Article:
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Marvel Sues to Prevent Losing Copyrights to ‘Avengers’ Characters

Heirs of several Marvel writers are seeking to reclaim rights to Iron Man, Spider-Man, Dr. Strange, Ant-Man, Hawkeye, Black Widow and Falcon

Marvel is suing to prevent losing copyrights to many key Avengers characters, including Spider-Man, Iron Man and Black Widow.

The comic book powerhouse filed five lawsuits on Friday that challenge multiple copyright termination notices that have been filed by the heirs of Marvel comics writers, seeking to reclaim the rights to the likes of Iron Man, Spider-Man, Dr. Strange, Ant-Man, Hawkeye, Black Widow and Falcon.

Marvel is arguing that since the characters were created under “work for hire” arrangements, the heirs have no valid claim to those copyrights. The suits were filed against Lawrence D. Lieber, Patrick S. Ditko, Michelle Hart-Rico and Buz Donato Rico III, and Keith A. Dettweiler.

“Since these were works made for hire and thus owned by Marvel, we filed these lawsuits to confirm that the termination notices are invalid and of no legal effect,” said Dan Petrocelli, Counsel to Marvel.

Patrick Ditko is the brother of Steve Ditko, who co-created Spider-Man and Dr. Strange.

Under the Copyright Act of 1976, heirs are permitted, in certain circumstances, to terminate the grant of a license or transfer to a copyrighted work — such as a comic book — via a properly executed notice. But even if the heirs were to win these copyright termination claims, it wouldn’t mean Marvel loses those rights, an individual with knowledge of the situation told TheWrap. The heirs would be paid for whatever contribution the artists’ made to the work.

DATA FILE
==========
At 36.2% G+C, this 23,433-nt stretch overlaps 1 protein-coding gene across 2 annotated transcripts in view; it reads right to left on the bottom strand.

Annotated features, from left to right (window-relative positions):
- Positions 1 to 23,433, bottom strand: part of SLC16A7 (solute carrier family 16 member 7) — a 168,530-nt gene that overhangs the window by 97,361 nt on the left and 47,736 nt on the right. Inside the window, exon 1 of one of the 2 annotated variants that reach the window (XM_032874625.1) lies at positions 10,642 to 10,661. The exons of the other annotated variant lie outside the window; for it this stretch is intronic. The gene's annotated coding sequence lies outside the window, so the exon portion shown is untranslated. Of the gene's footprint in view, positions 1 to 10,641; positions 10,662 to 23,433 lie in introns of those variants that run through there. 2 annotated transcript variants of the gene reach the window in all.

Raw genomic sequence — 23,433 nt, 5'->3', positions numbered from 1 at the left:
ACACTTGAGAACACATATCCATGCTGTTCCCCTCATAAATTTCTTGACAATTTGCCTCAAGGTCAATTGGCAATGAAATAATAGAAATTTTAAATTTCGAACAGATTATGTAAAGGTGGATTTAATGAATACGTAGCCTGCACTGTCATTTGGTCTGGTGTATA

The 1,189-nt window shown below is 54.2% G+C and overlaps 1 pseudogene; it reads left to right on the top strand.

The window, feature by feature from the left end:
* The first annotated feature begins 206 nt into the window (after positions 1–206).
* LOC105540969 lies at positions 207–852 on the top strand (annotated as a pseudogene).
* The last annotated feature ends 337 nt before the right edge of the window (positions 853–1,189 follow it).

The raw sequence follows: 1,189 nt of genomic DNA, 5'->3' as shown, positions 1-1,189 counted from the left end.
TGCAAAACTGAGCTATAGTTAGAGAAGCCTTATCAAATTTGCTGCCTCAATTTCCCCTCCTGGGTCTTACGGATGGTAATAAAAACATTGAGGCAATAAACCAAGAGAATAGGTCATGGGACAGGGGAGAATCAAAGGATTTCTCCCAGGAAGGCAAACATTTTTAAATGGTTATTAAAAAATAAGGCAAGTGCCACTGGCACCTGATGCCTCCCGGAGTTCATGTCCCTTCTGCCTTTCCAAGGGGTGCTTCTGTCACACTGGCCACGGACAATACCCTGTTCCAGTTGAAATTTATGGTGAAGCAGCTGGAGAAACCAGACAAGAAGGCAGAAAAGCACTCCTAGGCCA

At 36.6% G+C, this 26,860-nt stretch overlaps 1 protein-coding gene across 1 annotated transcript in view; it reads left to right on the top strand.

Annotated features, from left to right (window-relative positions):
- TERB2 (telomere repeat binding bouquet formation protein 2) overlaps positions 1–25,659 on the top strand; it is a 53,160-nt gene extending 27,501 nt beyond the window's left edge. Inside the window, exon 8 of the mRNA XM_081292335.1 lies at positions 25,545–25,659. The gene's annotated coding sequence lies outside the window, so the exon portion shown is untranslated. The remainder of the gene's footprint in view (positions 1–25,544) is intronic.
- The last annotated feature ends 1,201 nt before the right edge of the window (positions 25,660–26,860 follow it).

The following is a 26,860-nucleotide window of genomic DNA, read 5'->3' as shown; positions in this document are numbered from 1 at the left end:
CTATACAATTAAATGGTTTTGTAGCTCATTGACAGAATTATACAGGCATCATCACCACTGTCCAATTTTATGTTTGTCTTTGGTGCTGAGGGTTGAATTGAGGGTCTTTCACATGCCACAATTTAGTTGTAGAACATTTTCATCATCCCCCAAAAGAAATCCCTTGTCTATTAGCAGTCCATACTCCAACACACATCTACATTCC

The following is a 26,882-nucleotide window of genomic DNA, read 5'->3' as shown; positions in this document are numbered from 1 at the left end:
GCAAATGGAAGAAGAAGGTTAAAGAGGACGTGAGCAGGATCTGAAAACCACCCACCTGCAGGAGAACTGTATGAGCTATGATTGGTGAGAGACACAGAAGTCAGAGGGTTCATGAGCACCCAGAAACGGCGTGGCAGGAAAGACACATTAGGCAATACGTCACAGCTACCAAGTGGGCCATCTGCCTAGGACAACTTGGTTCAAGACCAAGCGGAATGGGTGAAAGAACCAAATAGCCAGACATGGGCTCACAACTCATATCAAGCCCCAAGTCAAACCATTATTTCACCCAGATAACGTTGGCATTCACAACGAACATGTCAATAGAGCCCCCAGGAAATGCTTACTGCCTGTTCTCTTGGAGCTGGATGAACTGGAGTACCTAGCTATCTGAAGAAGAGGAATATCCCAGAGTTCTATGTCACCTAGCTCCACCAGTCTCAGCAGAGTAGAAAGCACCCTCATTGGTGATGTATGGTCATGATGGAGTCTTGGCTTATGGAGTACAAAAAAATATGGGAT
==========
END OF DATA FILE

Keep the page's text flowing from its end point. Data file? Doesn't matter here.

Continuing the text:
In its lawsuits, Marvel is pointing to a similar lawsuit involving Jack Kirby, who co-created Iron Man, Thor and the X-Men. Kirby’s heirs sought to reclaim those copyrights, but the federal court took Marvel’s side, arguing that the characters were made under work for hire agreements.

Since the creation of those characters on the comic book pages, Marvel has made billions adapting those characters on both the big and small screen, most notably with the Marvel Cinematic Universe, which has consisted of nearly 30 movies and a growing list of TV shows. It has long been a criticism from comic book writers and their heirs that they have not been properly compensated for the massive success these characters have had in other mediums.

Spider-Man and Doctor Strange are set to team up in December’s “Spider-Man: No Way Home,” with “Doctor Strange in the Multiverse of Madness” coming out next year. Disney+ will also debut a Hawkeye-starring solo series in November.

Pamela Chelin contributed to this story